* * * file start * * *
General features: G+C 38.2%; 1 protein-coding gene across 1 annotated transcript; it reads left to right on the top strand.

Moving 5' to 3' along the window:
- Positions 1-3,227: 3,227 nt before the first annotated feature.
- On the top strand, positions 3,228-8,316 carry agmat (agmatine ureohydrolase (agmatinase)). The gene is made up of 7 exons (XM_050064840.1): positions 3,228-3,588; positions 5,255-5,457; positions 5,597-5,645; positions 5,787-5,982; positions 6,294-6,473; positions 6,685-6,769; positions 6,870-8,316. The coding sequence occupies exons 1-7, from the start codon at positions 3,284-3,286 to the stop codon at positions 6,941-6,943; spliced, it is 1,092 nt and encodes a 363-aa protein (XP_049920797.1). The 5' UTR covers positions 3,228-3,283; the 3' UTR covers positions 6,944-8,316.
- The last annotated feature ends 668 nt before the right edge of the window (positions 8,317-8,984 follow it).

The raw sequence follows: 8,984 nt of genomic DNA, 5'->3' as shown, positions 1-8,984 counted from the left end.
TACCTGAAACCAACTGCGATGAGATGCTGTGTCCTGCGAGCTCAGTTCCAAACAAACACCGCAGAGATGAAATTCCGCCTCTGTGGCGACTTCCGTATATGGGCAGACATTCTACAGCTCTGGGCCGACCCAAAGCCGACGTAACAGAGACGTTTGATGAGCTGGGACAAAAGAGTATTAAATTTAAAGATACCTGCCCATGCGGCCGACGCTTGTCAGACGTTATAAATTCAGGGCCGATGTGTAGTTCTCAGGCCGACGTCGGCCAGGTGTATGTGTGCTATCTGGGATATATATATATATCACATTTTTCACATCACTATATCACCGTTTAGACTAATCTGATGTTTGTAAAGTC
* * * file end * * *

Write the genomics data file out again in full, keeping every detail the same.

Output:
General features: G+C 38.2%; 1 protein-coding gene across 1 annotated transcript; it reads left to right on the top strand.

Moving 5' to 3' along the window:
- Positions 1-3,227: 3,227 nt before the first annotated feature.
- On the top strand, positions 3,228-8,316 carry agmat (agmatine ureohydrolase (agmatinase)). The gene is made up of 7 exons (XM_050064840.1): positions 3,228-3,588; positions 5,255-5,457; positions 5,597-5,645; positions 5,787-5,982; positions 6,294-6,473; positions 6,685-6,769; positions 6,870-8,316. The coding sequence occupies exons 1-7, from the start codon at positions 3,284-3,286 to the stop codon at positions 6,941-6,943; spliced, it is 1,092 nt and encodes a 363-aa protein (XP_049920797.1). The 5' UTR covers positions 3,228-3,283; the 3' UTR covers positions 6,944-8,316.
- The last annotated feature ends 668 nt before the right edge of the window (positions 8,317-8,984 follow it).

The raw sequence follows: 8,984 nt of genomic DNA, 5'->3' as shown, positions 1-8,984 counted from the left end.
TACCTGAAACCAACTGCGATGAGATGCTGTGTCCTGCGAGCTCAGTTCCAAACAAACACCGCAGAGATGAAATTCCGCCTCTGTGGCGACTTCCGTATATGGGCAGACATTCTACAGCTCTGGGCCGACCCAAAGCCGACGTAACAGAGACGTTTGATGAGCTGGGACAAAAGAGTATTAAATTTAAAGATACCTGCCCATGCGGCCGACGCTTGTCAGACGTTATAAATTCAGGGCCGATGTGTAGTTCTCAGGCCGACGTCGGCCAGGTGTATGTGTGCTATCTGGGATATATATATATATCACATTTTTCACATCACTATATCACCGTTTAGACTAATCTGATGTTTGTAAAGTC